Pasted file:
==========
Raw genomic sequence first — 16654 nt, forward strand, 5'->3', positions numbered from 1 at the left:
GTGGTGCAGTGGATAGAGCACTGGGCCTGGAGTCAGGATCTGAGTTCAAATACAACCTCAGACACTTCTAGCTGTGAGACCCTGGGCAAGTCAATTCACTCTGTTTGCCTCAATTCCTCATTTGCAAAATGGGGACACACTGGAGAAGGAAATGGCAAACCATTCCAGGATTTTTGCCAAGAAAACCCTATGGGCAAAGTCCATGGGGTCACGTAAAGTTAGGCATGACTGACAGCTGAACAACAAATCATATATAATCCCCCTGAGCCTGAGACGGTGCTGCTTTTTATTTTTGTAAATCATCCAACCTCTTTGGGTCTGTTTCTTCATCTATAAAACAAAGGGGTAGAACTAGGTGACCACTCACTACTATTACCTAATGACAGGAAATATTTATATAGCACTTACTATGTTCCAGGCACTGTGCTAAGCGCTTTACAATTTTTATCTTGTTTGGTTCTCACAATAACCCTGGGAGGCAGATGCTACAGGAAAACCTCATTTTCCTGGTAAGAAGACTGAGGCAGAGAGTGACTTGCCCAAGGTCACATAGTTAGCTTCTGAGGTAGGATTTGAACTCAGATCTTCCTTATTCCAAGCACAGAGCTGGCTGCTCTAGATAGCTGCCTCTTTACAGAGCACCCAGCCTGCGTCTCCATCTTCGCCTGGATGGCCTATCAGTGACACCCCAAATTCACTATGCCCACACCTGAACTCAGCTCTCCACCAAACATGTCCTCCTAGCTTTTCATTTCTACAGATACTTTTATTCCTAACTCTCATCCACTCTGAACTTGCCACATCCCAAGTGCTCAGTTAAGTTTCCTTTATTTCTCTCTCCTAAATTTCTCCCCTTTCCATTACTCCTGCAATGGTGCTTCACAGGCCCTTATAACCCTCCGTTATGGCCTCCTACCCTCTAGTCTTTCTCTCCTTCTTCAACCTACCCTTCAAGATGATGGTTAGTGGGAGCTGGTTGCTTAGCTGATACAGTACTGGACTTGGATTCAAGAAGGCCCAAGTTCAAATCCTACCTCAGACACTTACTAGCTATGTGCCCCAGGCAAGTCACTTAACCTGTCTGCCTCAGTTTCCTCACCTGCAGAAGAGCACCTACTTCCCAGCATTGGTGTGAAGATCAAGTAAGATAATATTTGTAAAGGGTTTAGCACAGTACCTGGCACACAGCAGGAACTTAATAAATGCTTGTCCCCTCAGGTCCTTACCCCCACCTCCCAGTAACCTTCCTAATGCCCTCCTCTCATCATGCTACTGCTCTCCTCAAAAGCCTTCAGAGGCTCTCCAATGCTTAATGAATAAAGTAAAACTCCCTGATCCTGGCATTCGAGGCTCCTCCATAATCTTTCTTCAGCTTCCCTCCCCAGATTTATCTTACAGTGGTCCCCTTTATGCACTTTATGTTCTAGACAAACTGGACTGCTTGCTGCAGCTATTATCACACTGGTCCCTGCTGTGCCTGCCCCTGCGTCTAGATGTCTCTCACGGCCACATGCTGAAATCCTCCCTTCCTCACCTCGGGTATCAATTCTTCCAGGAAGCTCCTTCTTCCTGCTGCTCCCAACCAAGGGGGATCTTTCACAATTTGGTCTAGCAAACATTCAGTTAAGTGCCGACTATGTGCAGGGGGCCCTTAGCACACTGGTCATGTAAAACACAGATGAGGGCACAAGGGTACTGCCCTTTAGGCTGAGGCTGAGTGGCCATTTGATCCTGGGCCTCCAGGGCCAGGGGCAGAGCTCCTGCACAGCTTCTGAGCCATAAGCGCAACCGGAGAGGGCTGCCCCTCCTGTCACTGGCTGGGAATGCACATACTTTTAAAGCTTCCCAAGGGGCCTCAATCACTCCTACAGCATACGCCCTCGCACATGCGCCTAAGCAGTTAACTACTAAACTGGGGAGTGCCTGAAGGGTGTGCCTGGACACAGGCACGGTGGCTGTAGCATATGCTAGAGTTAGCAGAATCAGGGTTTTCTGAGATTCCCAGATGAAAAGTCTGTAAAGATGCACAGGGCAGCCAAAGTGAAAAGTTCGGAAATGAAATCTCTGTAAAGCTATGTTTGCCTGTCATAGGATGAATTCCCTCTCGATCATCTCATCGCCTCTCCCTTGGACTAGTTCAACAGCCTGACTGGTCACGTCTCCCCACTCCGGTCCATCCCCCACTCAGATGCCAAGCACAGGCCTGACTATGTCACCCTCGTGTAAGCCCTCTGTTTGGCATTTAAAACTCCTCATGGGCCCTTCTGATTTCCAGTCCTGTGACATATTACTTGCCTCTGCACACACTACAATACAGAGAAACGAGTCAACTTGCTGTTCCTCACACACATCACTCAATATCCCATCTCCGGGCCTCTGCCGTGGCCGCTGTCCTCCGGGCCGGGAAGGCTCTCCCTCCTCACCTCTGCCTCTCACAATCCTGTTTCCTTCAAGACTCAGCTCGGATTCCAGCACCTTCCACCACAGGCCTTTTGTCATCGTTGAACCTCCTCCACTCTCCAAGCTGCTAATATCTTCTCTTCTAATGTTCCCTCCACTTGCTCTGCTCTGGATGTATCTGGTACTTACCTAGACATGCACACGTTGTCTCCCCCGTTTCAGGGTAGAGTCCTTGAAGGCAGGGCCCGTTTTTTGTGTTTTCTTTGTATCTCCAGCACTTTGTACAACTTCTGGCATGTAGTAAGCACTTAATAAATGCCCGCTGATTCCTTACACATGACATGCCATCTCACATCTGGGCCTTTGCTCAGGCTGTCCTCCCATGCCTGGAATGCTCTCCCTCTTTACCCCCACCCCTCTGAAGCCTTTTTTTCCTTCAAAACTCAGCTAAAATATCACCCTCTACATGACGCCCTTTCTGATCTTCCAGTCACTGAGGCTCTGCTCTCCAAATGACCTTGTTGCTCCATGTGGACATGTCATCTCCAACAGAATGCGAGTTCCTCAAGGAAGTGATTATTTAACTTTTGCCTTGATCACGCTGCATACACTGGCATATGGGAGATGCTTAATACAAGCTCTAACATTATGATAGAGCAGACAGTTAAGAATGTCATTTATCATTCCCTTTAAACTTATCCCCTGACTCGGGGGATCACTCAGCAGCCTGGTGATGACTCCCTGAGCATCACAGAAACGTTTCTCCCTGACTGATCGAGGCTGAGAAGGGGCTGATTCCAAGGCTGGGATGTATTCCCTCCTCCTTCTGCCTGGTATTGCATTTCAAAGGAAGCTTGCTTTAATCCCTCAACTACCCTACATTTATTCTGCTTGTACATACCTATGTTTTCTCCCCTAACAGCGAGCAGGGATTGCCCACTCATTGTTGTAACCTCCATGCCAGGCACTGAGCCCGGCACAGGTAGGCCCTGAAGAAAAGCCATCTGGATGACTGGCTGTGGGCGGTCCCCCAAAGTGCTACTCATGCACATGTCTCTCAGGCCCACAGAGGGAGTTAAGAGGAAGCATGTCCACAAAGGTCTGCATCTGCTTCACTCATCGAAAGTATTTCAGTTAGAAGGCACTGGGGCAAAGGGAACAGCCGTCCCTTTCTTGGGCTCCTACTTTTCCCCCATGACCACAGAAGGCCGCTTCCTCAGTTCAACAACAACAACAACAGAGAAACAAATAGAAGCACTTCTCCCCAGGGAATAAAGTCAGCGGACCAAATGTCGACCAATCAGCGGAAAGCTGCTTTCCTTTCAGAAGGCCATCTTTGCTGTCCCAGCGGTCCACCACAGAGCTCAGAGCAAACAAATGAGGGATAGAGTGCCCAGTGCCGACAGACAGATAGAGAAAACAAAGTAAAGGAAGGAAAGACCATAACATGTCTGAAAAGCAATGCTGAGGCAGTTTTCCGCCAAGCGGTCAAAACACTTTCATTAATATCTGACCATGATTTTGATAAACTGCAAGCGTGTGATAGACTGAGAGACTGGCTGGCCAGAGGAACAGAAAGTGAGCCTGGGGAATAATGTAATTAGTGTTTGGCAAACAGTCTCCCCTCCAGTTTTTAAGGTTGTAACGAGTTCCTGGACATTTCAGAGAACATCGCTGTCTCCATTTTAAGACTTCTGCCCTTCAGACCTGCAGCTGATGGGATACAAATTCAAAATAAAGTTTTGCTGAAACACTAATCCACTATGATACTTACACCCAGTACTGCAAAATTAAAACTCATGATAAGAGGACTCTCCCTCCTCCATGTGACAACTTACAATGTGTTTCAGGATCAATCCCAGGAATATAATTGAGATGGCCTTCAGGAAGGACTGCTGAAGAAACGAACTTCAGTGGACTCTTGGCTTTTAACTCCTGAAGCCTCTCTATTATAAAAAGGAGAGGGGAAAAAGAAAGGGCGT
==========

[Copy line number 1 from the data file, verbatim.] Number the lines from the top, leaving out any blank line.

Raw genomic sequence first — 16654 nt, forward strand, 5'->3', positions numbered from 1 at the left: